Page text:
Description: Order Pantopoda is the only Order in Class Pycnogonida. Family Ammotheidae is one of the largest and most variable families of pycnogonids. Members of Family Ammotheidae usually have chelifores (anterior appendages which arise from the cephalon and usually bear chelae), but some species have no chelifores or have no chelae on them. The palps have 1 to 10 articles. Both males and females in this family have 9 to 10-segmented ovigers, which are larger in males. This pycnogonid species has legs much longer than the body (proboscis + trunk). It has both chelicerae (chelifores) and pedipalps, but the chelicerae have just two articles (segments) and the second article is simply a knob which does not extend past the end of the proboscis (photo). The pedipalps have 8 articles. There are no short, fingerlike projections on the dorsodistal edges of the coxa of the first legs.
Note: Very little is said about this species in the scientific literature and is not mentioned at all in Carlton (2005). The detailed description in Child (1995) states that this species is widespread in the North Pacific and usually quite spiny. This individual is not particularly spiny so although it clearly fits this species in Kozloff's key I regard the species designation here as tentative.
How to Distinguish from Similar Species: A variety of local intertidal pycnogonids, such as Pycnogonum stearnsi, have thick, short legs not much longer than the proboscis + trunk. Several other Achelia species have fingerlike coxal projections; and Achelia chelata has chelae as adults. Ammothea verenae lives at hydrothermal vents.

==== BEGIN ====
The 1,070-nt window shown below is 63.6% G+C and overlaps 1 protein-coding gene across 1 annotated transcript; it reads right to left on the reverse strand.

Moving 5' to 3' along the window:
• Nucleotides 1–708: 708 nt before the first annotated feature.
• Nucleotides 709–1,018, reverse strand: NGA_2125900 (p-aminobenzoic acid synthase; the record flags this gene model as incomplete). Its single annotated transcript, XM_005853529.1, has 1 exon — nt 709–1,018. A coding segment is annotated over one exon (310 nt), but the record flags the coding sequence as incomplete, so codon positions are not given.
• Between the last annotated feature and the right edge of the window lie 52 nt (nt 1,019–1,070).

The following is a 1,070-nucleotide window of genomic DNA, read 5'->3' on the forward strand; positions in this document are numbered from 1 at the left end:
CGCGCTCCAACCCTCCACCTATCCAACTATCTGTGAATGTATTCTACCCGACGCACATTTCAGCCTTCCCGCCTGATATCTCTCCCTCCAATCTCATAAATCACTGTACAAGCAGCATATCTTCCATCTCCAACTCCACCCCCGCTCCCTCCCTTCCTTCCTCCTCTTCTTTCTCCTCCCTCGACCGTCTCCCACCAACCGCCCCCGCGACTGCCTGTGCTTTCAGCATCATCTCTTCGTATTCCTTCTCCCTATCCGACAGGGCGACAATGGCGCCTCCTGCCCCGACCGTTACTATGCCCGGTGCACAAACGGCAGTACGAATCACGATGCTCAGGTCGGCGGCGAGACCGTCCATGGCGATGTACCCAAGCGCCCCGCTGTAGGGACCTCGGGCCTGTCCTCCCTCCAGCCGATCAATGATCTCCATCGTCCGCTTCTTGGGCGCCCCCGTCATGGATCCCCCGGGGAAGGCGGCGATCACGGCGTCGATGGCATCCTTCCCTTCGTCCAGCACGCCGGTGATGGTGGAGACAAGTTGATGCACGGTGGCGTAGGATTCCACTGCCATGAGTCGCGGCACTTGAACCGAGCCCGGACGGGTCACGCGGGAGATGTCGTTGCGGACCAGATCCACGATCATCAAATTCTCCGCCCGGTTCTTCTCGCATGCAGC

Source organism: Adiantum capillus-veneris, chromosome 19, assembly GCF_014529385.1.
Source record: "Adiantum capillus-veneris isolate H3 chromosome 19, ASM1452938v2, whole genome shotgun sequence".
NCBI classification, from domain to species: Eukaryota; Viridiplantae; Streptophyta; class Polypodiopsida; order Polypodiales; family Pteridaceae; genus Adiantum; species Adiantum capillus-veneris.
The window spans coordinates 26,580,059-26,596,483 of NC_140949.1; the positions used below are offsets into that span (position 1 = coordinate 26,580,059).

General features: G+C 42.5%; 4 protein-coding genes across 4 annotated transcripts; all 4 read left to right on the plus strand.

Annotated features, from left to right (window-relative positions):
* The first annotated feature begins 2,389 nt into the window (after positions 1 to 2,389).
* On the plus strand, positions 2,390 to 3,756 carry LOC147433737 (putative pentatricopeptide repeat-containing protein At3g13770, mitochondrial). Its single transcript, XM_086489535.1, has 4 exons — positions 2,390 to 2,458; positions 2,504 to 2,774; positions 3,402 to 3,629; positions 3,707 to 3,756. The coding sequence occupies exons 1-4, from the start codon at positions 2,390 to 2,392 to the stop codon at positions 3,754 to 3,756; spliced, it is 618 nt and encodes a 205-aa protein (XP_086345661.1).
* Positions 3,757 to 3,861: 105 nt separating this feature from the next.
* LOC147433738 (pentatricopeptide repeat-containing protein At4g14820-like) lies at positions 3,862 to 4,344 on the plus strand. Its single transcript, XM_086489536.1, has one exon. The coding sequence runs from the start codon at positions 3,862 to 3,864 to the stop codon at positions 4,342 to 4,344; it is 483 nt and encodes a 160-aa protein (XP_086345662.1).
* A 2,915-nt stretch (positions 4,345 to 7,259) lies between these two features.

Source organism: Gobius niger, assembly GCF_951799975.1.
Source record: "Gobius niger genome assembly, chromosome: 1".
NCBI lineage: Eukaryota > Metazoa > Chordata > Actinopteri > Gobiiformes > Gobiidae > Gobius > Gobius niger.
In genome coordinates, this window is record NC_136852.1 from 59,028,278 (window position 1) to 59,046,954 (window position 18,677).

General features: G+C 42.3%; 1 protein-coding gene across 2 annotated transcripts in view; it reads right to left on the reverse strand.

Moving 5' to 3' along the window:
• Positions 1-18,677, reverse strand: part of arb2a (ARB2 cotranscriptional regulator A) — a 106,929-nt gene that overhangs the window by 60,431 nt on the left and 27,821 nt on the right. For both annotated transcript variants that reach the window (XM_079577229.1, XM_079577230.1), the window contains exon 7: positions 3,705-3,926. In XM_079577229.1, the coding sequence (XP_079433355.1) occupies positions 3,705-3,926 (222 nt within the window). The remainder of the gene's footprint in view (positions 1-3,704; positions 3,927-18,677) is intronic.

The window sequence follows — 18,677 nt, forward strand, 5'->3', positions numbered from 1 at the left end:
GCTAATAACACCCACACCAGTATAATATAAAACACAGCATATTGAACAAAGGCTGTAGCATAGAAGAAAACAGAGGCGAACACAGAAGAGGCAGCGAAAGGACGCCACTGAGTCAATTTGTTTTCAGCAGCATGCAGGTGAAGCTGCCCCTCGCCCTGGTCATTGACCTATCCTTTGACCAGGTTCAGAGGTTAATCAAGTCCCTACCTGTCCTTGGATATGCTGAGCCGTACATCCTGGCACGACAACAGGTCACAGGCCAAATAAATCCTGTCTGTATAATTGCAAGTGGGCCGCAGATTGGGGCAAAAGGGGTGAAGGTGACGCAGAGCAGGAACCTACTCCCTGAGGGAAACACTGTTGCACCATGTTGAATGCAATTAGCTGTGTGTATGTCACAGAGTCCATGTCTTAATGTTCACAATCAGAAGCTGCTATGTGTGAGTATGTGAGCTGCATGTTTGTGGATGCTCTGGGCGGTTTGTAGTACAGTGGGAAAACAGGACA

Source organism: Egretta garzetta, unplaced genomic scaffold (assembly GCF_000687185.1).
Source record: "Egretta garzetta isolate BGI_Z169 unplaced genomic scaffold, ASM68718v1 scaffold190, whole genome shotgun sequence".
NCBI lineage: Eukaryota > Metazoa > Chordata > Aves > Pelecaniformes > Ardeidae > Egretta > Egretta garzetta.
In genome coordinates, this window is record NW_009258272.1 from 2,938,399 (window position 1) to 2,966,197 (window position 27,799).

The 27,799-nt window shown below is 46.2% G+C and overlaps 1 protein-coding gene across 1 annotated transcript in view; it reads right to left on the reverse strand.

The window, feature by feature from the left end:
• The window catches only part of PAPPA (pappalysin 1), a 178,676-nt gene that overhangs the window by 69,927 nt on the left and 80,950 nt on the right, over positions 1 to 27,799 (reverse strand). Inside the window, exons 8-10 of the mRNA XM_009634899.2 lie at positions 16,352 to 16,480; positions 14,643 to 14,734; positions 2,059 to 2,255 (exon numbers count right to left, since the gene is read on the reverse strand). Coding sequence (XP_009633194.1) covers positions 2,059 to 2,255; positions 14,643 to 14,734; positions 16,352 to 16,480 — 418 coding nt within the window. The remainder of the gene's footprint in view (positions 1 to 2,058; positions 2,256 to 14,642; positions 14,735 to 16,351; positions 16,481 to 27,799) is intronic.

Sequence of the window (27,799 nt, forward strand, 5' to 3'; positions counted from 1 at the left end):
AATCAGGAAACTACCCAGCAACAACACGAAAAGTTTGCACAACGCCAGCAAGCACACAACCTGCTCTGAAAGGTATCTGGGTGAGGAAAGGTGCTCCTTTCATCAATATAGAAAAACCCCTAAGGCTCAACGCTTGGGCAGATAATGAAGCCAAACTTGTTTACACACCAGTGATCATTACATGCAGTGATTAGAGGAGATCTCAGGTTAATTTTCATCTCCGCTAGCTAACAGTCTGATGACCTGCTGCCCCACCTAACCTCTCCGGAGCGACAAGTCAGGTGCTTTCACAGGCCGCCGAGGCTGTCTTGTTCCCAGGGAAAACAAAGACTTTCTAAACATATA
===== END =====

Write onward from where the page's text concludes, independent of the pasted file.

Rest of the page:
Geographical Range: From Korea across the North Pacific and Aleutian Islands to central and perhaps southern California.
Depth Range: Intertidal to 479 m
Habitat: The genus Achelia is found in cold temperate and subpolar regions of the north and south Pacific ocean, including Antarctica. This individual was on an Epiactis prolifera anemone on the open coast.
Kozloff, 1987, 1996
General Notes and Observations: Locations, abundances, unusual behaviors:
This closeup of the head shows the eye turret, the proboscis (top left), the chelicerae (chelifores) next to the proboscis which are two-segmented and end with a knob rather than a chela, the basal segments of the palps, and the coxae of the first several legs. Note that there is no finger-like projection on the dorsodistal part of the coxa of the first leg.
In this closeup of the posterior body, the stub-like abdomen
projecting from the thorax can be seen. Several algal cells
to the leg in the lower right.
Authors and Editors
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